Judge denies request to block vaccine mandates in Charleston County

Published: Oct. 21, 2021 at 12:00 PM EDT|Updated: Oct. 21, 2021 at 4:41 PM EDT
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CHARLESTON, S.C. (WCSC) - A federal judge denied a request to impose a temporary injunction to stop COVID-19 vaccine mandates in the cities of Charleston and North Charleston, in Charleston County and the St. Johns Fire District.

The ruling, from Judge David Norton, means the vaccine mandates those municipalities put into place can remain in effect.

Norton said in his ruling that it is not the court’s role to determine and impose employer policies that “best strike the balance of competing interests in a pandemic.” He went on to say the plaintiffs in the case did not state a viable legal theory in support of an injunction.

Attorney Tom Fernandez, who represented the plaintiffs in the request for the injunction, released a statement just before noon Thursday:

I obviously disagree with the judge’s decision. All of these plaintiffs have a right -- inherited at birth and protected by the Constitution -- to their own bodily autonomy. The decision for healthcare is a choice that must be left between an individual, their doctor, and their Heavenly Father. It should never be left up to government coercion under threat of fine, citation or even loss of employment.

“The judge’s decision to deny the [temporary restraining order] leaves our 125 plaintiffs and hundreds of other government employees in the position of choosing their job or standing up for their God-given medical freedom,” Attorney Josh Hooser, who also represented the plaintiffs, said in a statement.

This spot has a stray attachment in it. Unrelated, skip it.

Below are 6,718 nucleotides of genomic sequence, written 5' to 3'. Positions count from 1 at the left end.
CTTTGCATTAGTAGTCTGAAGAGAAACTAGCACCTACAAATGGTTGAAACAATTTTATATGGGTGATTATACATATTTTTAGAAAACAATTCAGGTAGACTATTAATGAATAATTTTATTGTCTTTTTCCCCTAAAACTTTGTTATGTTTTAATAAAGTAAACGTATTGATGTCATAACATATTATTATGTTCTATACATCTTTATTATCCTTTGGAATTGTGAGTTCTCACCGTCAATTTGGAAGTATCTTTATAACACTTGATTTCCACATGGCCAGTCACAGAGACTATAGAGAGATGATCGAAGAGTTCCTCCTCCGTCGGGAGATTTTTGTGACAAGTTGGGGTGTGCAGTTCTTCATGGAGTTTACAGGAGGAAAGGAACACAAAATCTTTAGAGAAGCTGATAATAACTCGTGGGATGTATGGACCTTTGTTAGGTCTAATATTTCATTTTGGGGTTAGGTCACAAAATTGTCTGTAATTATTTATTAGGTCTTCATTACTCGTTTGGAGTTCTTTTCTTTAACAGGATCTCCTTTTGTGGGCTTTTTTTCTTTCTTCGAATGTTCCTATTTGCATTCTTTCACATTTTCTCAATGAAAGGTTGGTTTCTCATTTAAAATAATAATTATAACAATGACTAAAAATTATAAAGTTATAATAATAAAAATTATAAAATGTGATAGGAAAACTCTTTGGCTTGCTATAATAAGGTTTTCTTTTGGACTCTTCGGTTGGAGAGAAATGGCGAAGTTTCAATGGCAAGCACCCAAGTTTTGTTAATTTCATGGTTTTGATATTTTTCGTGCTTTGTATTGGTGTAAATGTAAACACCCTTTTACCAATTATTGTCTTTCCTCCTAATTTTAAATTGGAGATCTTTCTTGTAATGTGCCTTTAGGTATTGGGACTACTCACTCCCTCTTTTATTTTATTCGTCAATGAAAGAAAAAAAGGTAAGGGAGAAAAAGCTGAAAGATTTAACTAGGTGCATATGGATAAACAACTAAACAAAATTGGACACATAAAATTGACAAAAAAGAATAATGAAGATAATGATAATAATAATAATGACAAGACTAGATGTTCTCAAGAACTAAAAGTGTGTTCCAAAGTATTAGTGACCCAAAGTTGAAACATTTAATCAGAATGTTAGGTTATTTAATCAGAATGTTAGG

North Charleston Mayor Keith Summey said in a statement that the city was hopeful the decision would sway some plaintiffs into getting the vaccine and that the city was extending the deadline for vaccination by 14 days to Nov. 19:

“The city of North Charleston appreciates Judge Norton’s thoughtful consideration of the vaccine policy and looks forward to completing implementation in the days ahead. This is essential to provide a safe working environment for city employees and to deliver safe and efficient services to our citizens. The city is hopeful that some plaintiffs, having read Judge Norton’s order, may now wish to comply with the vaccination policy in order to retain employment. The city recognizes that it may not be possible for a plaintiff to be fully vaccinated by Nov. 5, even if they received a first vaccine dose today. Accordingly, the city will grant a 14-day extension, such that no one who becomes fully compliant (either through vaccination or approved waiver) on or before Nov. 19 will be terminated from employment as a result of the policy.”

The City of Charleston released the following statement:

“We thank the court for its swift decision in this case, and will continue with our efforts to protect both our workforce and community.”

This is a developing story. Check back for updates.

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